Just one day after the New Yorker published a blistering report uncovering substantial differences between Jill Abramson’s salary and her male predecessors, The New York Times is denying that pay discrepancy led to the editor’s firing.
In a memo sent out to a select group of NYT staffers Friday, Times CEO Mark Thompson decried the article that suggested Abramson was ousted for speaking out about her pay, according to Politico.
“There are many who want to believe that pay was somehow a factor. It just wasn’t. Despite all you may have read or heard, Jill’s compensation was in fact greater than [her predecessor] Bill Keller‘s,” The memo said. “Nor is it true that Jill’s unhappiness with her compensation was a factor. The record shows that even until very late in the day the company was trying to address that unhappiness – not because Jill was being unfairly compensated relative to previous incumbents but because we all wanted an Executive Editor who was fully engaged and focused on the task in hand.”
The memo was a response to Ken Auletta of the New Yorker’s story published late Thursday night. The numbers Auletta uncovered paint a different picture: while at the New York Times in 2011, Abramson’s salary was $475,000 compared to Keller’s $559,000. It was raised only after Abramson took issue with her pay — once to $503,000 and again to $525,000, which was still $34,000 under Keller’s 2011 salary.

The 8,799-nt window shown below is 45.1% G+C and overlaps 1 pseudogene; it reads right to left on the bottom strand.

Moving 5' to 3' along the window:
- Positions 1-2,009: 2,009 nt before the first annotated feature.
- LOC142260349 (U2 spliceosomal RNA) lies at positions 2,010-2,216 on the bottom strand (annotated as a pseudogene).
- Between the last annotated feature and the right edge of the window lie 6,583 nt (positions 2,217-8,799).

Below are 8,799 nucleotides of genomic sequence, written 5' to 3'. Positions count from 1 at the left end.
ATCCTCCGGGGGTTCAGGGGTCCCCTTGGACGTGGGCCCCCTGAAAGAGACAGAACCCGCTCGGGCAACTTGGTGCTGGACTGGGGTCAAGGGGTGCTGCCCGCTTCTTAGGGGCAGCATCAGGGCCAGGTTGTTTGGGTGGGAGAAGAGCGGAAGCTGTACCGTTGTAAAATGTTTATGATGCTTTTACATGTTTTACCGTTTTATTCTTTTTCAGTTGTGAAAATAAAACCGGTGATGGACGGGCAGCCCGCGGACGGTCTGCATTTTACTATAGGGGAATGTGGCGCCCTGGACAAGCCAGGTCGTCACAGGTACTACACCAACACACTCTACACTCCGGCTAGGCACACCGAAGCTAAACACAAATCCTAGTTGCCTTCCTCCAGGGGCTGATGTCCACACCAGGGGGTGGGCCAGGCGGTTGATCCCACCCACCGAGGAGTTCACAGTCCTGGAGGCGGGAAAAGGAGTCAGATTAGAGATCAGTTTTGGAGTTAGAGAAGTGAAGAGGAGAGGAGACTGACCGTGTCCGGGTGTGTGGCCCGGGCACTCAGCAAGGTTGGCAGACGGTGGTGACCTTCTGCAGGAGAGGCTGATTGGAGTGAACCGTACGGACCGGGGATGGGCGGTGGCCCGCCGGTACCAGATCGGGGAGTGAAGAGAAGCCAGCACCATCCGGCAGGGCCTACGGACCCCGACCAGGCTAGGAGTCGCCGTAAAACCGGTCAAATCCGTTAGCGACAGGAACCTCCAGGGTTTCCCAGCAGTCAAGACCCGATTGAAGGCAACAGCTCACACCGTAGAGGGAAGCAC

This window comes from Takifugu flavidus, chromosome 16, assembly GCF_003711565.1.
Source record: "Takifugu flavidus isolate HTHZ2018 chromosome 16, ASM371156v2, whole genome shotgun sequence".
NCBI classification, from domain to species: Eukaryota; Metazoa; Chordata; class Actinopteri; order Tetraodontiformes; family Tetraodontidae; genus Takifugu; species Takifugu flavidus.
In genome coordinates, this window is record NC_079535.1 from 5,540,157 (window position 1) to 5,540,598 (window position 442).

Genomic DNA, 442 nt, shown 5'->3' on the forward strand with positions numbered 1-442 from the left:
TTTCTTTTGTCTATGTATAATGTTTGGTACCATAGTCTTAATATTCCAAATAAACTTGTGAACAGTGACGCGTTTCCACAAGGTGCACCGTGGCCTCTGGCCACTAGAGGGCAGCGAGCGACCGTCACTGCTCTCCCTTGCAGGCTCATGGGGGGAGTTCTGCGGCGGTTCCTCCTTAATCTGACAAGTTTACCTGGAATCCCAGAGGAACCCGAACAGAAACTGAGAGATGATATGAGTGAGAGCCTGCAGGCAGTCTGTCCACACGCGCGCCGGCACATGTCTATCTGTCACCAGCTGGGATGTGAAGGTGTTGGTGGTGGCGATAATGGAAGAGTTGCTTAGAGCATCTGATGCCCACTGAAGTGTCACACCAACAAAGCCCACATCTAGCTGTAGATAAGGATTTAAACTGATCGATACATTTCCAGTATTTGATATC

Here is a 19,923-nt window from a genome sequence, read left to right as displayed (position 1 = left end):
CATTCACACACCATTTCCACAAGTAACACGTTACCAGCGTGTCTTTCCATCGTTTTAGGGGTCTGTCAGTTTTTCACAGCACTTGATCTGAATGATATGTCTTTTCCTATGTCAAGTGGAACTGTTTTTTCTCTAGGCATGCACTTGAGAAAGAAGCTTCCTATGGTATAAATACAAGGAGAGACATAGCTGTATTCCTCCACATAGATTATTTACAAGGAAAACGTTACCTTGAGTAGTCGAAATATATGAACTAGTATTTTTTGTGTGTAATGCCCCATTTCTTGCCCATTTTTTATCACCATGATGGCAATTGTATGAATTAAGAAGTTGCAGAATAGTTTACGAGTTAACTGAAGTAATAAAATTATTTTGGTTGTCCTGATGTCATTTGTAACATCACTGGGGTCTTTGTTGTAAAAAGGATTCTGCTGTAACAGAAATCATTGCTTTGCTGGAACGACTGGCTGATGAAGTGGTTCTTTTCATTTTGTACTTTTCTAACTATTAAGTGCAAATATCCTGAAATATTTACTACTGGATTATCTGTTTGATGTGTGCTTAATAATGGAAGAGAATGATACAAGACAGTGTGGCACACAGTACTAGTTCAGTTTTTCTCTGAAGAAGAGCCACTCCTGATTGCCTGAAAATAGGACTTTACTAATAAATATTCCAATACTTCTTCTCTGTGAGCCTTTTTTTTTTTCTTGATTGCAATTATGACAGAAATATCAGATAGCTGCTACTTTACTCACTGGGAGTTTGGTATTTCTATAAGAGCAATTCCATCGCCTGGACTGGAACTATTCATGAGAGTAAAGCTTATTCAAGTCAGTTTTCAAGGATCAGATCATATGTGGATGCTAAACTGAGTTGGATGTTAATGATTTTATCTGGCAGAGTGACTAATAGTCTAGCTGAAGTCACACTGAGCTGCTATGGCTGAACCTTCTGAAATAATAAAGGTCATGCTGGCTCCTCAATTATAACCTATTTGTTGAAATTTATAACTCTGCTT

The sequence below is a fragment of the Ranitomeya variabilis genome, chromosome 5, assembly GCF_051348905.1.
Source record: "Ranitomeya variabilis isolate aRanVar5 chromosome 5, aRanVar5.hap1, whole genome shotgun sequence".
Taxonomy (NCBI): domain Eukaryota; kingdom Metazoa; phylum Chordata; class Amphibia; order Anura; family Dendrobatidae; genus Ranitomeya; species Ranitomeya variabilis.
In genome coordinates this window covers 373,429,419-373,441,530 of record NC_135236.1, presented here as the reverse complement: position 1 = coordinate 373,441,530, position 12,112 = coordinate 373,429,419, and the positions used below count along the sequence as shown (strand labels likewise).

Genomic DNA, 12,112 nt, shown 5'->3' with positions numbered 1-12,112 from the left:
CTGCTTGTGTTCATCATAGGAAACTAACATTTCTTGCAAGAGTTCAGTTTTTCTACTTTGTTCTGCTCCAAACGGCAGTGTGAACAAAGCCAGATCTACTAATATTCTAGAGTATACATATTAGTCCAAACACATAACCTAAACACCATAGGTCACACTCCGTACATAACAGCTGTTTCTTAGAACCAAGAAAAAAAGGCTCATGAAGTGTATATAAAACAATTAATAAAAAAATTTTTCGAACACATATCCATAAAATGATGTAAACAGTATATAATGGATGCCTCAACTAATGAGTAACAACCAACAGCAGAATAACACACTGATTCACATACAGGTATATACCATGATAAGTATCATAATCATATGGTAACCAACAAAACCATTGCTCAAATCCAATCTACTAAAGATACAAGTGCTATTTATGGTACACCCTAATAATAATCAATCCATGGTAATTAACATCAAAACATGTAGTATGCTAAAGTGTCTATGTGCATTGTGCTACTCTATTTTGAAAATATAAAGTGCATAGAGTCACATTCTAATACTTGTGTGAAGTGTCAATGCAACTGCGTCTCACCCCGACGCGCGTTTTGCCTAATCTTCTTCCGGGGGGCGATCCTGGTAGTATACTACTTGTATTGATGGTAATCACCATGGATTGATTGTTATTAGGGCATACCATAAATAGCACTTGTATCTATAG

Furthermore, Auletta reports that Abramson’s salary as managing editor — $398,000 — was lower than her news editor, John Geddes. When she was Washington bureau chief, Abramson’s salary was nearly $100,000 below her eventual successor, Phil Taubman.
A few weeks ago, Abramson hired a lawyer as a response to her salary gap, the New Yorker said.
According to a Times spokeswoman Eileen Murphy, the key here is compensation. She told Politico that when equity and bonuses were added into the equation, Abramson earned more in 2013 than Keller ever did as executive editor.
”Executives at the New York Times receive compensation packages that include salary, bonus and equity,” Murphy told TheWrap. “It is the combination of those things that equals an executive’s total pay. That is the relevant figure for Jill Abramson during her time here. Salary is just one part of it.”